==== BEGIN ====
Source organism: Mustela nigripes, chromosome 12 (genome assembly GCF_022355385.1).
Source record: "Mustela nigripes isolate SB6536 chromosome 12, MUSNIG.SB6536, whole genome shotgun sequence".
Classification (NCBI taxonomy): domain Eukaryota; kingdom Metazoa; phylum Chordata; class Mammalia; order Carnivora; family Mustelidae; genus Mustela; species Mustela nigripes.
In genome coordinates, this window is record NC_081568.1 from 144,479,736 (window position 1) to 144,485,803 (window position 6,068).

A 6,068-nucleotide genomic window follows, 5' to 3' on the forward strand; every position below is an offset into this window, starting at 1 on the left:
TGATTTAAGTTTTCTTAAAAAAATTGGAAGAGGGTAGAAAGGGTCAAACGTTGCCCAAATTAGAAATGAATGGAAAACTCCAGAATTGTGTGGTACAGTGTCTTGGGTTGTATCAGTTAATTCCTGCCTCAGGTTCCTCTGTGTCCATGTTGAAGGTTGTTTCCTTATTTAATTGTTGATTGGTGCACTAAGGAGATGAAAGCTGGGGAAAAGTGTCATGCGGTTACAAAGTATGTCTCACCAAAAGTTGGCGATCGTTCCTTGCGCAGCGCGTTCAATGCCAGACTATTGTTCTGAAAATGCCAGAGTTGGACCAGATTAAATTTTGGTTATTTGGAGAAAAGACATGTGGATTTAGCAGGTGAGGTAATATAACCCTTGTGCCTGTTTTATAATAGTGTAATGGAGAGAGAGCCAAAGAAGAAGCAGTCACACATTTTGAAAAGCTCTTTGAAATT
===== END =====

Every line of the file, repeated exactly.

Source organism: Mustela nigripes, chromosome 12 (genome assembly GCF_022355385.1).
Source record: "Mustela nigripes isolate SB6536 chromosome 12, MUSNIG.SB6536, whole genome shotgun sequence".
Classification (NCBI taxonomy): domain Eukaryota; kingdom Metazoa; phylum Chordata; class Mammalia; order Carnivora; family Mustelidae; genus Mustela; species Mustela nigripes.
In genome coordinates, this window is record NC_081568.1 from 144,479,736 (window position 1) to 144,485,803 (window position 6,068).

A 6,068-nucleotide genomic window follows, 5' to 3' on the forward strand; every position below is an offset into this window, starting at 1 on the left:
TGATTTAAGTTTTCTTAAAAAAATTGGAAGAGGGTAGAAAGGGTCAAACGTTGCCCAAATTAGAAATGAATGGAAAACTCCAGAATTGTGTGGTACAGTGTCTTGGGTTGTATCAGTTAATTCCTGCCTCAGGTTCCTCTGTGTCCATGTTGAAGGTTGTTTCCTTATTTAATTGTTGATTGGTGCACTAAGGAGATGAAAGCTGGGGAAAAGTGTCATGCGGTTACAAAGTATGTCTCACCAAAAGTTGGCGATCGTTCCTTGCGCAGCGCGTTCAATGCCAGACTATTGTTCTGAAAATGCCAGAGTTGGACCAGATTAAATTTTGGTTATTTGGAGAAAAGACATGTGGATTTAGCAGGTGAGGTAATATAACCCTTGTGCCTGTTTTATAATAGTGTAATGGAGAGAGAGCCAAAGAAGAAGCAGTCACACATTTTGAAAAGCTCTTTGAAATT